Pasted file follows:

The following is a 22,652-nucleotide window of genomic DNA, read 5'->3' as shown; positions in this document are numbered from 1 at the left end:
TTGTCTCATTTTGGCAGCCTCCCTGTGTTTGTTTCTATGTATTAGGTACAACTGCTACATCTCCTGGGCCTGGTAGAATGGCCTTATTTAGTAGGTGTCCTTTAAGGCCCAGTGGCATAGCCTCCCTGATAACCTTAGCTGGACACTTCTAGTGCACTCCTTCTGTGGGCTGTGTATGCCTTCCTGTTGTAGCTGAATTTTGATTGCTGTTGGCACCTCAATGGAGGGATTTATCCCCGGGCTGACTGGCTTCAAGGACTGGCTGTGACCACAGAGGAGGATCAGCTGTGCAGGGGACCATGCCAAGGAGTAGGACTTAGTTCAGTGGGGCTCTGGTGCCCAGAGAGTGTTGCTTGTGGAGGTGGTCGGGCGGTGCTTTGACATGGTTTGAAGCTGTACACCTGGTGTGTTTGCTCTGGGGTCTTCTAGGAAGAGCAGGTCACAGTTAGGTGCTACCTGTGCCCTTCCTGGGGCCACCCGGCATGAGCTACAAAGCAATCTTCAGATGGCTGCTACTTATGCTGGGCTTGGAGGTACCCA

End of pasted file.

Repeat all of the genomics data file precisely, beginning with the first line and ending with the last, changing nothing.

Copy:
The following is a 22,652-nucleotide window of genomic DNA, read 5'->3' as shown; positions in this document are numbered from 1 at the left end:
TTGTCTCATTTTGGCAGCCTCCCTGTGTTTGTTTCTATGTATTAGGTACAACTGCTACATCTCCTGGGCCTGGTAGAATGGCCTTATTTAGTAGGTGTCCTTTAAGGCCCAGTGGCATAGCCTCCCTGATAACCTTAGCTGGACACTTCTAGTGCACTCCTTCTGTGGGCTGTGTATGCCTTCCTGTTGTAGCTGAATTTTGATTGCTGTTGGCACCTCAATGGAGGGATTTATCCCCGGGCTGACTGGCTTCAAGGACTGGCTGTGACCACAGAGGAGGATCAGCTGTGCAGGGGACCATGCCAAGGAGTAGGACTTAGTTCAGTGGGGCTCTGGTGCCCAGAGAGTGTTGCTTGTGGAGGTGGTCGGGCGGTGCTTTGACATGGTTTGAAGCTGTACACCTGGTGTGTTTGCTCTGGGGTCTTCTAGGAAGAGCAGGTCACAGTTAGGTGCTACCTGTGCCCTTCCTGGGGCCACCCGGCATGAGCTACAAAGCAATCTTCAGATGGCTGCTACTTATGCTGGGCTTGGAGGTACCCA